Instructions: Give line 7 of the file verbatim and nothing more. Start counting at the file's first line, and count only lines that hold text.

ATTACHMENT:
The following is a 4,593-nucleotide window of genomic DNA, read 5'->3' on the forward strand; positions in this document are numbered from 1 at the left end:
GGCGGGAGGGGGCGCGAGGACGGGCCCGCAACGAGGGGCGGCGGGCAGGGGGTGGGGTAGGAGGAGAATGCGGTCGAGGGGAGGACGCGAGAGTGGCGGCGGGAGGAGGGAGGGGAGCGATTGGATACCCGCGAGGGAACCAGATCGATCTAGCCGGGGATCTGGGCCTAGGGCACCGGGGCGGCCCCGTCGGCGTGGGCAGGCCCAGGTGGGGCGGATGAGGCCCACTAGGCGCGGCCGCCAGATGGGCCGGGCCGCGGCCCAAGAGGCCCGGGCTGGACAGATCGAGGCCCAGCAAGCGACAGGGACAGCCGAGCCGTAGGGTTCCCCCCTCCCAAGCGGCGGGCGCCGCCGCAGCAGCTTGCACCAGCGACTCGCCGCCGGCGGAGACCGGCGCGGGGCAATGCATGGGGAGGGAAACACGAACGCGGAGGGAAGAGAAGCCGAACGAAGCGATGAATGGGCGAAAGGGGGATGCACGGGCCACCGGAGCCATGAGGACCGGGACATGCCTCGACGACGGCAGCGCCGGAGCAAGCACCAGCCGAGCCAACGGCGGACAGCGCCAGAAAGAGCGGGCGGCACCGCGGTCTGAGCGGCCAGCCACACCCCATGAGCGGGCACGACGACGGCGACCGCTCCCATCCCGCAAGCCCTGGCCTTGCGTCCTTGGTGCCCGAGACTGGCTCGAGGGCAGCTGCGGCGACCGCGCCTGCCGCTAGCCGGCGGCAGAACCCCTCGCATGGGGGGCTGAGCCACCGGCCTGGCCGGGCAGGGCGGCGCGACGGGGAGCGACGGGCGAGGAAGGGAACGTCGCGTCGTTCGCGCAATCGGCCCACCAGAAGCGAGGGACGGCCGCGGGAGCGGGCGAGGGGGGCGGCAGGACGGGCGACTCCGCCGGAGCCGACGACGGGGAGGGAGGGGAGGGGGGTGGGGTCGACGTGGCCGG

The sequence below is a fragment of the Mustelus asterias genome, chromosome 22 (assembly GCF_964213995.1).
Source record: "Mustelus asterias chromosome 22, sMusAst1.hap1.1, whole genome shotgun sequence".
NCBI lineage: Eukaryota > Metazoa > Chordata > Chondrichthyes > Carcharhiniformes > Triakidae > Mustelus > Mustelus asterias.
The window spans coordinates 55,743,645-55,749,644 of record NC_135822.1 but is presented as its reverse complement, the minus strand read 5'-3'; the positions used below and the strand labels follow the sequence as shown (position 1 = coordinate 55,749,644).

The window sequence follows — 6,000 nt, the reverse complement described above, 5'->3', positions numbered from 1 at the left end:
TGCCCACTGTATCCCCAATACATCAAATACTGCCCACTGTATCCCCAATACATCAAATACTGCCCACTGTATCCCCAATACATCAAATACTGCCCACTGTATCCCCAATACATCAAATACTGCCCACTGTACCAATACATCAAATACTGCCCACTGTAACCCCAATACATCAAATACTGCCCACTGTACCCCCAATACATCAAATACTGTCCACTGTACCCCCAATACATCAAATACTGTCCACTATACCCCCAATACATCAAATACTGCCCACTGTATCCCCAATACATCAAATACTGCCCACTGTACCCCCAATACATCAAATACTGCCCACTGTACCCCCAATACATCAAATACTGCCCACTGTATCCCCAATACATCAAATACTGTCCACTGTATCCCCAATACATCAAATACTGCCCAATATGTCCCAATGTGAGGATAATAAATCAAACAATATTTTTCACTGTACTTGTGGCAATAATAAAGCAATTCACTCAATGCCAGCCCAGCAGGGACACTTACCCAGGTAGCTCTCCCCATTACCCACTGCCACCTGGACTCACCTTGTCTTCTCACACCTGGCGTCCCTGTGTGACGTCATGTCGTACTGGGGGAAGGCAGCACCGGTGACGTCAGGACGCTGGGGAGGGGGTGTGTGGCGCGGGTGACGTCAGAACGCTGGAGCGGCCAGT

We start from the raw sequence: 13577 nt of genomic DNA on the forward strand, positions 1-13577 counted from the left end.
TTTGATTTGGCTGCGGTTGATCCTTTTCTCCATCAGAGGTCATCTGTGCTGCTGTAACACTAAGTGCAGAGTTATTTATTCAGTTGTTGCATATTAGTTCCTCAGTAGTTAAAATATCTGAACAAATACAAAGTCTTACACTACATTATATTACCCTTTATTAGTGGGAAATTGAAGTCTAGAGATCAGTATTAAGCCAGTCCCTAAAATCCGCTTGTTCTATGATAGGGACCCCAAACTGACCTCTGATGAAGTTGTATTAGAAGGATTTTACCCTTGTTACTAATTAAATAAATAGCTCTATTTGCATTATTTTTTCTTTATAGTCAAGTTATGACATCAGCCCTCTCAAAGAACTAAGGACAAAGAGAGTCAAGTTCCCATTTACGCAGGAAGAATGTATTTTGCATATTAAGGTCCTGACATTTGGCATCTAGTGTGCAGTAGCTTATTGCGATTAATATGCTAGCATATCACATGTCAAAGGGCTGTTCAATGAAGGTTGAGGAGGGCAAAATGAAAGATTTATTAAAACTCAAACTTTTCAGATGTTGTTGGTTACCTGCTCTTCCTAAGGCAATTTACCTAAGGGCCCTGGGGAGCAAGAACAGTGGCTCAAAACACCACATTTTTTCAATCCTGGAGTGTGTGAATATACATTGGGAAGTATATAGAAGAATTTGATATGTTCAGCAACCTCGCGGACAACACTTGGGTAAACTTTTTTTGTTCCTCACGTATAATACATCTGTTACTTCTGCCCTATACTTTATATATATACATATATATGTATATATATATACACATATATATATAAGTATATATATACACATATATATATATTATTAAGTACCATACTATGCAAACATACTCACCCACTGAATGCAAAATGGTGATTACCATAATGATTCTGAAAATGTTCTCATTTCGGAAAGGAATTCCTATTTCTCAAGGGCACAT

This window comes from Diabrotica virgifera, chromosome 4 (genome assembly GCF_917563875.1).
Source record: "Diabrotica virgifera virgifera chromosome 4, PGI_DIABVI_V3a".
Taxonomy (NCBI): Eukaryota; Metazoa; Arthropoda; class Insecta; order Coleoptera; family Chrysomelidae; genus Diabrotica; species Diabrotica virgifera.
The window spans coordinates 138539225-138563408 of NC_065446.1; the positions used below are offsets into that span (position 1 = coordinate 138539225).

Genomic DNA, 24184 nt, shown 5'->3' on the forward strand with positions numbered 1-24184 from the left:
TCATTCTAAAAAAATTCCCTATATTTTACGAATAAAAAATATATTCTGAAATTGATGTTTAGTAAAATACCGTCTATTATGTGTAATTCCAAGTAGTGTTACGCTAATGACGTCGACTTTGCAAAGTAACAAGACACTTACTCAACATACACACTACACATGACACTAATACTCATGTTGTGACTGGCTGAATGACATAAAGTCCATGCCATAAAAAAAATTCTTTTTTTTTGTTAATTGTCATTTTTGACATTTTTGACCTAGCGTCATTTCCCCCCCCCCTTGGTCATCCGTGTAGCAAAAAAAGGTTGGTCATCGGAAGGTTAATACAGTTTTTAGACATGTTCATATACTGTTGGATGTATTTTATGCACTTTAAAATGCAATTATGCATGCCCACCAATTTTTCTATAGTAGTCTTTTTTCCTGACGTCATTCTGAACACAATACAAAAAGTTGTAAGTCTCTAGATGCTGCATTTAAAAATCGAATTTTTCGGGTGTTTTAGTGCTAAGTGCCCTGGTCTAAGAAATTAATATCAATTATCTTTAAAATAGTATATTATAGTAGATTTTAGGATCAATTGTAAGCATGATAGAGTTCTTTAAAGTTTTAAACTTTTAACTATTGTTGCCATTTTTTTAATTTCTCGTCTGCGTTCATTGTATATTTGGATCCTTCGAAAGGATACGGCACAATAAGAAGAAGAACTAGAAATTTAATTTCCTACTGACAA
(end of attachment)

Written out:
The window sequence follows — 6,000 nt, the reverse complement described above, 5'->3', positions numbered from 1 at the left end: